Lokhi Dhan Chakma, s/o Nagendra Lal Chakma (aged 36 years) was tortured by Mr DV Choudhary, the in-charge of IRBn (Indian Reserve Battalion) outpost at Kokila in Papum Pare District of Arunachal Pradesh for two days on 12- 13 September 2019. The victim, a resident of Chakma Block No. 9 under Balijan Police Station in Papum Pare District of Arunachal Pradesh, had a quarrel with his brother Dipankar Chakma regarding a land dispute on 12 September 2019. In a fit of rage, he attacked Dipankar Chakma with a dao and surrendered to the nearest IRBn outpost located at Kokila. No complaint has been filed by Dipankar Chakma or his family against Lokhi Dhan Chakma. Without conducting any investigation into the claims of Lokhi Dhan Chakma who voluntarily surrendered, the IRBn personnel led by outpost in-charge Mr DV Choudhary tied up Lokhi Dhan Chakma and brutally tortured him at the IRBn outpost. Later in the same day, Lokhi Dhan’s father Nagendra Lal Chakma went to the IRBn outpost and Lokhi Dhan was allowed to go home with his father, after signing a bond that he will not commit any mischief and will present himself at the IRBn outpost next morning. The next morning (13 September 2019), Lokhi Dhan Chakma and his father, Nagendra Lal Chakma came to the IRBn outpost. The outpost in-charge, Mr DV Choudhary allegedly extorted Rs 1,000/- from Nagendra Lal Chakma. Nagendra Lal Chakma was allowed to go home after agreeing to the demand that his son (Lokhi Dhan) shall come to the IRBn outpost every day and render free labour for 15 days for the IRBn. IRBn outpost in-charge Mr DV Choudhary further asked Nagendra Lal Chakma to pay a fine of Rs 4,000 more at the earliest. Fearing more punishment, Nagendra Lal agreed to all the demands and returned to home silently.[12]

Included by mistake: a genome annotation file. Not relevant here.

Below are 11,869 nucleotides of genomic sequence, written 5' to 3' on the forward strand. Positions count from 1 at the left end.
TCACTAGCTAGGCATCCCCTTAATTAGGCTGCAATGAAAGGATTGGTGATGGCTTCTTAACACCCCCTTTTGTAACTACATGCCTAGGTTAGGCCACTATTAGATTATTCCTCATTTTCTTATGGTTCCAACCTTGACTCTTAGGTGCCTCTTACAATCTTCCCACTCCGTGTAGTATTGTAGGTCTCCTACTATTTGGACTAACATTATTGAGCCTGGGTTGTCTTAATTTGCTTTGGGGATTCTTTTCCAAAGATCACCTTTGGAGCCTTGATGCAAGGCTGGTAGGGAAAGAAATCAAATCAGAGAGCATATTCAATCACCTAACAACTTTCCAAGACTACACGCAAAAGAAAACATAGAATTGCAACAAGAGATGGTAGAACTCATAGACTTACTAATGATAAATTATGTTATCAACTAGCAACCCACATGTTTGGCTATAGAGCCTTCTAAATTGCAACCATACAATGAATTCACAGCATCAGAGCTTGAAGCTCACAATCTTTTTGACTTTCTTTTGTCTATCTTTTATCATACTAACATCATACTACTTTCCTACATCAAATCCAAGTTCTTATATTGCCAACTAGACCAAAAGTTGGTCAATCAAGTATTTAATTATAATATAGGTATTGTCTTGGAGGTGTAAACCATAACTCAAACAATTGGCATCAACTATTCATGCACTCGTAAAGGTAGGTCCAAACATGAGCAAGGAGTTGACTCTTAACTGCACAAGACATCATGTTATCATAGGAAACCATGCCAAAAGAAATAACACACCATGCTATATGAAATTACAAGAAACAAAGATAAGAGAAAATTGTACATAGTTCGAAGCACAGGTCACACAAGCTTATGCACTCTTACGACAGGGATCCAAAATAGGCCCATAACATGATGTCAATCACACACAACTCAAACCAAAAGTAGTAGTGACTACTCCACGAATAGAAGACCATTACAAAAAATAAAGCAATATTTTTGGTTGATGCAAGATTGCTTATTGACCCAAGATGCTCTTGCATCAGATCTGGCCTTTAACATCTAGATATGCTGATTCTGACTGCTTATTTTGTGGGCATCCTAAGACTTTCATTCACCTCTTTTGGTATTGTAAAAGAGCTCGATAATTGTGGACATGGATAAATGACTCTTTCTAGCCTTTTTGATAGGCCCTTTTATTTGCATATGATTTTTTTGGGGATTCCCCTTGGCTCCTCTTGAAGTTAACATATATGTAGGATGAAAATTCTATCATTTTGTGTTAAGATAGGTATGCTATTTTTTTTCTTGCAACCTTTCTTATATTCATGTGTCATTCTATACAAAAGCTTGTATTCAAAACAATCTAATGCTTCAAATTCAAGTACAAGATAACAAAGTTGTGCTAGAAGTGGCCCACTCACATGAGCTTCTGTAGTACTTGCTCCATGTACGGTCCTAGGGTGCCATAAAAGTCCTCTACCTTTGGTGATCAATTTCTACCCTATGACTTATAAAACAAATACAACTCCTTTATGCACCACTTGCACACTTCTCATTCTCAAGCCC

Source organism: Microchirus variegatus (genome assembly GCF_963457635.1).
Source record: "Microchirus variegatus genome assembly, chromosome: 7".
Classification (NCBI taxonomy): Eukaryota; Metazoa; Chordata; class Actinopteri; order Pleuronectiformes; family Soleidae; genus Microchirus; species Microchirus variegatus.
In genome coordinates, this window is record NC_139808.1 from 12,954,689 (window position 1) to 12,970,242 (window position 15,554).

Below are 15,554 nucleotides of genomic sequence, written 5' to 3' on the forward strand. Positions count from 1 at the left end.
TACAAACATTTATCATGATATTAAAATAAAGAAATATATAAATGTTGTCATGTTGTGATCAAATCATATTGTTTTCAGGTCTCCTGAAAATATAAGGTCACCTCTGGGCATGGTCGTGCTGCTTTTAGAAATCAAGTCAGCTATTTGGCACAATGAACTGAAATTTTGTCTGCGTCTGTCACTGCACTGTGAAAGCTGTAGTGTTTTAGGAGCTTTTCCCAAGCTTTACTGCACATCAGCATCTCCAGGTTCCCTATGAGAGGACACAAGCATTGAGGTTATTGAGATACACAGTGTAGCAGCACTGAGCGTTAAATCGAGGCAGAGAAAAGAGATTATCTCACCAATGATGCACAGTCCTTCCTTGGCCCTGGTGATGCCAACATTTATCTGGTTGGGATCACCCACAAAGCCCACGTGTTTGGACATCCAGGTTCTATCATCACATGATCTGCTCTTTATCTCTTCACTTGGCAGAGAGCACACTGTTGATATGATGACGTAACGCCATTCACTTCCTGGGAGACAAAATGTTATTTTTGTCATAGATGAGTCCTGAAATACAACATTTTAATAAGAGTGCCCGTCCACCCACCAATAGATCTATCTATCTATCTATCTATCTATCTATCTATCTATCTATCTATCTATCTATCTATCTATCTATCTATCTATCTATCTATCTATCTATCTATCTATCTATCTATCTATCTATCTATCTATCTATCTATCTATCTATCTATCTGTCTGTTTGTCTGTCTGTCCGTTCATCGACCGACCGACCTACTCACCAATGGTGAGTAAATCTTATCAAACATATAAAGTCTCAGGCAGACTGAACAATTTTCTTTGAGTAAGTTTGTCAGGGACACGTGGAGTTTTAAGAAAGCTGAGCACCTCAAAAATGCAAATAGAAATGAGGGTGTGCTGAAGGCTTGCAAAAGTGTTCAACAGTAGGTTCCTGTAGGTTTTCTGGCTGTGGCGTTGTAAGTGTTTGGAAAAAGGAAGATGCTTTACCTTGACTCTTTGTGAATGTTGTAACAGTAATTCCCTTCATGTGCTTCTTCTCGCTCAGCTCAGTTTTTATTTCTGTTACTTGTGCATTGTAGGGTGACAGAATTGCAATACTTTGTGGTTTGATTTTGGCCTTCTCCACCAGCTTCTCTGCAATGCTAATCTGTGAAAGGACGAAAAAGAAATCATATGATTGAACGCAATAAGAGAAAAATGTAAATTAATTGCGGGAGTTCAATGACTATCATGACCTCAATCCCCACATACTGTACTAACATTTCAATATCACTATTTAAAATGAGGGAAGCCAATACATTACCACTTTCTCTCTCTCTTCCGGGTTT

Lokhi Dhan Chakma was kept in the custody and forced to work in the IRBn outpost for the whole day on 13 September and in the evening he begged to go home. Angered by this request to go home, the IRBn outpost in-charge Mr DV Choudhary started torturing the victim who was already exhausted due to forced labour. The victim was kicked on the chest repeatedly, beaten up with stick all over the body including on the leg bones. He was released after his condition deteriorated and he collapsed after reaching home. The victim also had developed breathing problem. But he was too poor and too frightened even to go to a doctor/hospital or report the matter to the police.[13]